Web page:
Ambitious cobia and pompano broodbank project aims to retool India’s maritime economy
India’s government-owned Central Marine Fisheries Research Institute (CMFRI) has received a grant of to set up a nationally linked system of broodbanks to enhance the country’s production of cobia and pompano.
CMFRI Director A. Gopalakrishnan announced the grant at the National Consultation on Mariculture and Open Sea Cage Culture Development this summer in Mandapam, India. The funding – a total of INR 90 million (USD 1.4 million, EUR 1.2 million) – has been approved by the Department of Animal Husbandry, Dairy and Fisheries under the Indian Ministry of Agriculture and Farmers Welfare. Under the terms of the deal, CMFRI will supply larvae for seed production of pompano and cobia to all of India’s coastal states.
CMFRI’s Mandapam facility will act as the national nodal center of the system, coordinating the seed production program and facilitating the supply of the seeds to the regional hatcheries set up across the maritime states in the country. Broodbanks will be built at CMFRI's regional centers at Mandapam, Tamil Nadu, and Vizhinjam, Kerala, as well as at all regional hatcheries established in maritime states. Speaking on this, CMFRI Director A. Gopalakrishnan said that new project will help solve the issue of scarcity of quality seed of cobia (Rachycentron canadum) and pompano (Trachinotus blochii), which he said are among the most suitable species for sea-cage farming in Indian waters.
“Since the present marine-capture fisheries are unable to meet growing seafood demand, we have to focus on increasing the marine fish production through mariculture activities. However, scarcity of quality seeds is a major impediment to the mariculture industry in the country,” Gopalakrishnan said. “The proposed broodbanks and regional hatchery facilities will cater to the requirements of quality seeds of cobia and pompano in all the maritime states.”
The new broodbanks will have quarantine facilities, broodstock holding tanks, recirculation aquaculture systems and photothermal control systems. They will sustainably produce fertilized eggs and newly hatched larvae from bio-secure broodstocks of cobia and pompano fed with suitable diets under controlled water quality parameters and photoperiod, CMFRI said in a statement.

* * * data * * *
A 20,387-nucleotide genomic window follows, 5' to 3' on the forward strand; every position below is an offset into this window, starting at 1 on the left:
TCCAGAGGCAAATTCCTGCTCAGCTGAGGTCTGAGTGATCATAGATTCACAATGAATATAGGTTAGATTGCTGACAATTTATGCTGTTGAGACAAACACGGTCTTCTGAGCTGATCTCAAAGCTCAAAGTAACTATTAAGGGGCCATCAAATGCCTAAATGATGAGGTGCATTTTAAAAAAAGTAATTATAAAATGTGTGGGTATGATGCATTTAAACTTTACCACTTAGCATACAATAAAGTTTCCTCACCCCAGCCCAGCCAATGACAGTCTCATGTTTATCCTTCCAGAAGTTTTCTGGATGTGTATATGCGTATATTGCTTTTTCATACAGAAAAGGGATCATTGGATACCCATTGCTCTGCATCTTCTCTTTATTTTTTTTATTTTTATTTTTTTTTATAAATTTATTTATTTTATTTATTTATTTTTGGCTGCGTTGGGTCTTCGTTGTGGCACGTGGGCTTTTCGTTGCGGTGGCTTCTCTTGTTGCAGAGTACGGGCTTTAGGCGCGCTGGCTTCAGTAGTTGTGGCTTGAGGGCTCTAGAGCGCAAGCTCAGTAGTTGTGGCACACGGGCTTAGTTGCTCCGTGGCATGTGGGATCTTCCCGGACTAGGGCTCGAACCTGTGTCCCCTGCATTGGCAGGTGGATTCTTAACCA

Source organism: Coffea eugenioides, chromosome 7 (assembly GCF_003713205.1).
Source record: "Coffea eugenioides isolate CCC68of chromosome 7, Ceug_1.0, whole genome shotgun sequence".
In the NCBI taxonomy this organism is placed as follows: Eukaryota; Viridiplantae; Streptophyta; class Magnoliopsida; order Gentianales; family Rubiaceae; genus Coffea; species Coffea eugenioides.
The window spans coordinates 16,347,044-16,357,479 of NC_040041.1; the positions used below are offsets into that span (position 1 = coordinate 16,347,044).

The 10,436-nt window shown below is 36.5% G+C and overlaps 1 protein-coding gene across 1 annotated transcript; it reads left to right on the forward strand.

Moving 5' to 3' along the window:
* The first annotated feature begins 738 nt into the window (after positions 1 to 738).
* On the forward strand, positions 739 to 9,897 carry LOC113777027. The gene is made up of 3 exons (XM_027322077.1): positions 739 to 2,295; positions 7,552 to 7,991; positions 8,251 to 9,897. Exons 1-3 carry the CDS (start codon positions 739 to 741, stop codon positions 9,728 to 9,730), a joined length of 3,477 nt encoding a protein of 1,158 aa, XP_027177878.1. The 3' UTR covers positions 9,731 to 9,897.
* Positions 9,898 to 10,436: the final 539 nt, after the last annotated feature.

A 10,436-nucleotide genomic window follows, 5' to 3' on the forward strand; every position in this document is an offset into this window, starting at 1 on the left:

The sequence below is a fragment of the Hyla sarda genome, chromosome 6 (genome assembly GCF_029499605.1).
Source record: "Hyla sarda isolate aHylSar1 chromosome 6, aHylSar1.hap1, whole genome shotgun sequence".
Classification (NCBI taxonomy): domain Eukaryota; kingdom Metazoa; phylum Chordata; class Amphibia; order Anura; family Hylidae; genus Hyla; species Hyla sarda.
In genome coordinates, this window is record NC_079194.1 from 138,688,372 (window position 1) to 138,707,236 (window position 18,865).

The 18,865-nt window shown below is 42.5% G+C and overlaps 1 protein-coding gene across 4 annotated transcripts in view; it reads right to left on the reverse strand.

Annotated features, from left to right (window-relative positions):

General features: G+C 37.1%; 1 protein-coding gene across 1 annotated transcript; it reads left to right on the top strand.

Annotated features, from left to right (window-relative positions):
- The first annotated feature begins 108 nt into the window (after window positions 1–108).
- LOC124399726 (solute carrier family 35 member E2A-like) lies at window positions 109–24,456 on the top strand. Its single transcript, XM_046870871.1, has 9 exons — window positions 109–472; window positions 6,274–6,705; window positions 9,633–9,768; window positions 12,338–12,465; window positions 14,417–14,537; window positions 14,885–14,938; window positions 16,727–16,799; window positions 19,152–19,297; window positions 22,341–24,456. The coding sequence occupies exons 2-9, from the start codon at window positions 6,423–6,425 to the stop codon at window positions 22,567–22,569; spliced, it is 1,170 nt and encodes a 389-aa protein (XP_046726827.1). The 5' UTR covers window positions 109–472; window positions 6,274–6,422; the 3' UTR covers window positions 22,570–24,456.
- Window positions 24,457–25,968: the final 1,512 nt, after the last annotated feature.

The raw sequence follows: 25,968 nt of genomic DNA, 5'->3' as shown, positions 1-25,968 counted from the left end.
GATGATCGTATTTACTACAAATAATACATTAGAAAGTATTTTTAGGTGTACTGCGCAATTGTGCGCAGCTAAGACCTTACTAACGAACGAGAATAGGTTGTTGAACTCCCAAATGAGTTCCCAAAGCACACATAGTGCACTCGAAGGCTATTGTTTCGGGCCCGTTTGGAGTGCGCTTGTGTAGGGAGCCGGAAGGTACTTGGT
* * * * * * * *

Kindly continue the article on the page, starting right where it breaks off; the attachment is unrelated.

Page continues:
The organization’s goal for the broodbanks is for them to eventually produce a total of 48 million pompano larvae and 30 million cobia larvae per year, Gopalakrishnan said. These amounts will help alleviate a current scarcity of quality seeds of cobia and pompano, he said.
CMFRI has already developed the technology for mass production of fish seeds of cobia, silver pompano, Indian pompano, orange spotted grouper and pink ear emperor,” Gopalakrishnan said. “With this bank, we can [better] harvest both the fish in our network of over 1,000 cages spread across the country, under the technical guidance of the CMFRI.”
More ambitiously, a wider goal of the project is a full transformation of the socio-economic landscape of India’s coastal areas to aquaculture-based economies, according to the CMFRI. An important additional component of that strategy is the drafting of a National Mariculture Policy in collaboration with the fisheries departments of maritime states and union territories, Gopalakrishnan said.
Under the policy, CMFRI hopes to achieve 400,000 metric tons of marine finfish production nationally within five years
CMFRI recently conducted several sittings of scientific experts to come up with draft terms of reference with respect to the National Mariculture Policy, and expects the policy to be finalized soon and circulated to all the maritime states for review, Gopalakrishnan said.
The broodbanks and the National Mariculture Policy have become especially important for India's marine fish production recently, Gopalakrishnan said, as climate change has caused increasingly perceptible disruptions in the country’s marine ecosystems, affecting both its wild-catch and aquaculture sectors.